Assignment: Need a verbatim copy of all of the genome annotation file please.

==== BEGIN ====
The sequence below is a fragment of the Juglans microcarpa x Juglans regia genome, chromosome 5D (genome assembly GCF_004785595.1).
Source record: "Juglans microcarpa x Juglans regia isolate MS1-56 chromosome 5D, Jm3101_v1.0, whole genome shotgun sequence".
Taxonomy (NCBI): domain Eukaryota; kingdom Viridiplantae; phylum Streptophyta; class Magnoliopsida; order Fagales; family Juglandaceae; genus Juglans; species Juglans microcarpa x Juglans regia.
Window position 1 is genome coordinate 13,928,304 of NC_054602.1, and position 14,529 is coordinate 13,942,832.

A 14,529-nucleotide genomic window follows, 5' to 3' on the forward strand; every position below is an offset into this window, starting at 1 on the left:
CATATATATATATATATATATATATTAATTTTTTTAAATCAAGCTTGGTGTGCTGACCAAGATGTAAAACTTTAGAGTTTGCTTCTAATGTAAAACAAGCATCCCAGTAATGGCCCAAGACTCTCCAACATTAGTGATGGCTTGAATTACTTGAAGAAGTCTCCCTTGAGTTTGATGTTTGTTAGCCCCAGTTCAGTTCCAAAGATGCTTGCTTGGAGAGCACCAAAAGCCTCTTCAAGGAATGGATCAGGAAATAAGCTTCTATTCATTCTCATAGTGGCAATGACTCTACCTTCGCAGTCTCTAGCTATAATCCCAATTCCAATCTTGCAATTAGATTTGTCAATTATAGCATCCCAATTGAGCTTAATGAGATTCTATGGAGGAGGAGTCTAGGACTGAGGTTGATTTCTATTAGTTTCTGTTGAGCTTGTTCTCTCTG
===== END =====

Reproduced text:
The sequence below is a fragment of the Juglans microcarpa x Juglans regia genome, chromosome 5D (genome assembly GCF_004785595.1).
Source record: "Juglans microcarpa x Juglans regia isolate MS1-56 chromosome 5D, Jm3101_v1.0, whole genome shotgun sequence".
Taxonomy (NCBI): domain Eukaryota; kingdom Viridiplantae; phylum Streptophyta; class Magnoliopsida; order Fagales; family Juglandaceae; genus Juglans; species Juglans microcarpa x Juglans regia.
Window position 1 is genome coordinate 13,928,304 of NC_054602.1, and position 14,529 is coordinate 13,942,832.

A 14,529-nucleotide genomic window follows, 5' to 3' on the forward strand; every position below is an offset into this window, starting at 1 on the left:
CATATATATATATATATATATATATTAATTTTTTTAAATCAAGCTTGGTGTGCTGACCAAGATGTAAAACTTTAGAGTTTGCTTCTAATGTAAAACAAGCATCCCAGTAATGGCCCAAGACTCTCCAACATTAGTGATGGCTTGAATTACTTGAAGAAGTCTCCCTTGAGTTTGATGTTTGTTAGCCCCAGTTCAGTTCCAAAGATGCTTGCTTGGAGAGCACCAAAAGCCTCTTCAAGGAATGGATCAGGAAATAAGCTTCTATTCATTCTCATAGTGGCAATGACTCTACCTTCGCAGTCTCTAGCTATAATCCCAATTCCAATCTTGCAATTAGATTTGTCAATTATAGCATCCCAATTGAGCTTAATGAGATTCTATGGAGGAGGAGTCTAGGACTGAGGTTGATTTCTATTAGTTTCTGTTGAGCTTGTTCTCTCTG